Research summary - How important are non-cognitive skills to earnings

From: Employment and Social Development Canada

Official title: How important are non-cognitive skills to earnings

Author of report: Mohsen Bouaissa

Why this study

Evidence from several countries suggests that non-cognitive skills are important for wages and overall social outcomes. Yet, very few studies have looked at these relations for Canada, and there is none with recent data.

What we did

To help fill this gap, we assessed the influence of these skills on earnings for a sample of Canadian workers. We use data from the Longitudinal and International Study of Adults for 2012 and 2014 and the T1 Family File.

In our analysis, we used respondents' literacy and numeracy scores as a measure of their cognitive skills. We approximate their non-cognitive skills with measures of their key personality traits. We also take into account their personal and job characteristics.

What we found

Our findings suggest that non-cognitive skills matter in determining how much money people earn, but less so than cognitive skills. Among the non-cognitive skills we considered, being conscientious (that is diligent and thorough) contributes most to receiving higher wages, by about 7% on average. On the other hand, we find that higher cognitive skills can raise wages by almost 11% on average.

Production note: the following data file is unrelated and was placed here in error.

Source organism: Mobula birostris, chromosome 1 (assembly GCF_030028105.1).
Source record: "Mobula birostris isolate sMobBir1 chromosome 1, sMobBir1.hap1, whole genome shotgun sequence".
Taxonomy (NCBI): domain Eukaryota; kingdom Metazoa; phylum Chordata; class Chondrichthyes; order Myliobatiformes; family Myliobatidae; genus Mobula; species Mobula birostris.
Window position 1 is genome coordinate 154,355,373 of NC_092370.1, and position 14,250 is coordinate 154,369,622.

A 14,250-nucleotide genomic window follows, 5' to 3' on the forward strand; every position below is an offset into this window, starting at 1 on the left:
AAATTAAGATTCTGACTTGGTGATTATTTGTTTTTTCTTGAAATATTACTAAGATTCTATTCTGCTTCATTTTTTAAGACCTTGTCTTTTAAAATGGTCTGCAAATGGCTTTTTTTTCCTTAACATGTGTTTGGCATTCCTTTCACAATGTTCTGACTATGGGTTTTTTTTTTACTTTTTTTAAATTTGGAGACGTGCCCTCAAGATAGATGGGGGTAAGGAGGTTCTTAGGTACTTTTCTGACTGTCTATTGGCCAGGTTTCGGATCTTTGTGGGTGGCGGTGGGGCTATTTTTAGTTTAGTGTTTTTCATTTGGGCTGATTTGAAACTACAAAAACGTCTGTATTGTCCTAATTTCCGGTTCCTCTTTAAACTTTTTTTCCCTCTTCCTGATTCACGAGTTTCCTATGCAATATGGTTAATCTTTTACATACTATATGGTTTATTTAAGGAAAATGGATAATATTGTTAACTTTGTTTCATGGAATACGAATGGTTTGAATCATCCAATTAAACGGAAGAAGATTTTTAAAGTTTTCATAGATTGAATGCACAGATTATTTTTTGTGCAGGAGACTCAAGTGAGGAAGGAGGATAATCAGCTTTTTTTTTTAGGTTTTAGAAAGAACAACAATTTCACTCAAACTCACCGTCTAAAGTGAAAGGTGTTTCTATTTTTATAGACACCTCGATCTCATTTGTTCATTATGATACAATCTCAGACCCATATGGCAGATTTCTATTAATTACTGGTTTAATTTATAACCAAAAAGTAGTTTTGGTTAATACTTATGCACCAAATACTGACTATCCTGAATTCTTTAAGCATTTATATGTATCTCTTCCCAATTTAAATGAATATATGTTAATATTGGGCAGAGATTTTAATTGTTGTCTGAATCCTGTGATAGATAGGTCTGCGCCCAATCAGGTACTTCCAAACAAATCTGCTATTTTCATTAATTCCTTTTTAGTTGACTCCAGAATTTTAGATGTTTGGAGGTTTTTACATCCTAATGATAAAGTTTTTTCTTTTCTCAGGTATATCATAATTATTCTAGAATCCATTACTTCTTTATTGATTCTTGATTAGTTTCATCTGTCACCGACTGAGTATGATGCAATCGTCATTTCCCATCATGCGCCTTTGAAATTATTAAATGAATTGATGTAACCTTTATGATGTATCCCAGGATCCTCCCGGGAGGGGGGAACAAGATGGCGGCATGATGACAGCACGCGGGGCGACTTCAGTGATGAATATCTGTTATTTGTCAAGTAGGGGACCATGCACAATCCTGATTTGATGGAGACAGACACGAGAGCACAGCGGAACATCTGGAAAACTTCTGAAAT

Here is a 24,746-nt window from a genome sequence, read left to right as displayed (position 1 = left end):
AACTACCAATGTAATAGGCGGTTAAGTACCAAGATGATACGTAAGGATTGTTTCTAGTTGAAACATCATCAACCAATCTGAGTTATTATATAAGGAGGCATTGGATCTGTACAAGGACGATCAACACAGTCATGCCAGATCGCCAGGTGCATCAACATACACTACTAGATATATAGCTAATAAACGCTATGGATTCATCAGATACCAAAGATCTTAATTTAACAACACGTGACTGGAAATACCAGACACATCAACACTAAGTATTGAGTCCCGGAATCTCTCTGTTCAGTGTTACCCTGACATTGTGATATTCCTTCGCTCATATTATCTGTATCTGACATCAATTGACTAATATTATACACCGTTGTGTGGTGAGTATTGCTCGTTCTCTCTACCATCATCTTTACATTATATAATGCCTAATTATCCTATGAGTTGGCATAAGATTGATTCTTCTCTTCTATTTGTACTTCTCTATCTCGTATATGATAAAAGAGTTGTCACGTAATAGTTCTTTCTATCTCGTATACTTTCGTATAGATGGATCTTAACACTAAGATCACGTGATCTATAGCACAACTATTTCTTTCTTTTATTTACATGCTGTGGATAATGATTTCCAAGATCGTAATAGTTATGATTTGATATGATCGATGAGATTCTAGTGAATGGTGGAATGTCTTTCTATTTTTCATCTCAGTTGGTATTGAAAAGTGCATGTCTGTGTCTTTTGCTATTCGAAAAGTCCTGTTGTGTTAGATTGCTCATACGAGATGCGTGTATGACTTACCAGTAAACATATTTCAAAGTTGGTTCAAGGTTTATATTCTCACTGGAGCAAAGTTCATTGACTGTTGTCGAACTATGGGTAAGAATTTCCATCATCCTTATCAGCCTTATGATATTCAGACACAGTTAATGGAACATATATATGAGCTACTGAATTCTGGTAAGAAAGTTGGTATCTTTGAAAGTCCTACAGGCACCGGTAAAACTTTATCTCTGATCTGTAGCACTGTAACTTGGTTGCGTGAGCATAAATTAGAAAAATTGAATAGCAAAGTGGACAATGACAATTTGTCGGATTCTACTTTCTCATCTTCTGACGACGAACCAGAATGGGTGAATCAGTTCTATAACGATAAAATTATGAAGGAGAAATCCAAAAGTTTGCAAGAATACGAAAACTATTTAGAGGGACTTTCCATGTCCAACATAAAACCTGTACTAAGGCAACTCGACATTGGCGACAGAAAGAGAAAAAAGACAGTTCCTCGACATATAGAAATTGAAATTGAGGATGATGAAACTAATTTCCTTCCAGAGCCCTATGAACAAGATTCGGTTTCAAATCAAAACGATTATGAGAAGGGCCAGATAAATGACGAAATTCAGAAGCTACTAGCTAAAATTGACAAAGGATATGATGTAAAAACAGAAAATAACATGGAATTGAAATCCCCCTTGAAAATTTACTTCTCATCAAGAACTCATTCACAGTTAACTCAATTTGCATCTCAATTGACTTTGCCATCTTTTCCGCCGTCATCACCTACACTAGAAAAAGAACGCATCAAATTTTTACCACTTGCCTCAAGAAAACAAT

We also find that results differ by gender, with a higher return to being diligent and pleasant for women. All this suggests that non-cognitive skills are important for wages, but less so than cognitive skills.

What it means

The results support the idea that there are other determinants of wages and earnings besides education and work experience, especially cognitive and non-cognitive skills. Overall, cognitive skills appear to affect earnings more than non-cognitive skills. Still, the high returns of these skills, especially those valued in the workplace, make it important to monitor them when assessing workforce skills.

Contact us

Strategic and Service Policy Branch, Economic Policy, Labour Market and Skills Research


Page details

Date modified: